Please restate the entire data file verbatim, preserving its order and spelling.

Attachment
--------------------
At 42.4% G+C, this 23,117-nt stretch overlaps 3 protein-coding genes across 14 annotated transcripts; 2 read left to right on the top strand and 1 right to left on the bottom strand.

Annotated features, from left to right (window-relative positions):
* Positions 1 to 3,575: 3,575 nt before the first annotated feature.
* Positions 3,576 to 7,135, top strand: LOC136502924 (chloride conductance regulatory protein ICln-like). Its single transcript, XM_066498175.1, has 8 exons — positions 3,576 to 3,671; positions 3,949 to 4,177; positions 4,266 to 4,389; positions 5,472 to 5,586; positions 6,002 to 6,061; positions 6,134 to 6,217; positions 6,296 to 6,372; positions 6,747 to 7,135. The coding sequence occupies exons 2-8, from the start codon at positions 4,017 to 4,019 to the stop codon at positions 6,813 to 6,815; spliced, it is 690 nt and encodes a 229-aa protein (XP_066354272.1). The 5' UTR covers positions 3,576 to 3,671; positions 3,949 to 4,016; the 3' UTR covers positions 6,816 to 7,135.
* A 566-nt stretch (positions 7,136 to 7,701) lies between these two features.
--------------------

At 42.4% G+C, this 23,117-nt stretch overlaps 3 protein-coding genes across 14 annotated transcripts; 2 read left to right on the top strand and 1 right to left on the bottom strand.

Annotated features, from left to right (window-relative positions):
* Positions 1 to 3,575: 3,575 nt before the first annotated feature.
* Positions 3,576 to 7,135, top strand: LOC136502924 (chloride conductance regulatory protein ICln-like). Its single transcript, XM_066498175.1, has 8 exons — positions 3,576 to 3,671; positions 3,949 to 4,177; positions 4,266 to 4,389; positions 5,472 to 5,586; positions 6,002 to 6,061; positions 6,134 to 6,217; positions 6,296 to 6,372; positions 6,747 to 7,135. The coding sequence occupies exons 2-8, from the start codon at positions 4,017 to 4,019 to the stop codon at positions 6,813 to 6,815; spliced, it is 690 nt and encodes a 229-aa protein (XP_066354272.1). The 5' UTR covers positions 3,576 to 3,671; positions 3,949 to 4,016; the 3' UTR covers positions 6,816 to 7,135.
* A 566-nt stretch (positions 7,136 to 7,701) lies between these two features.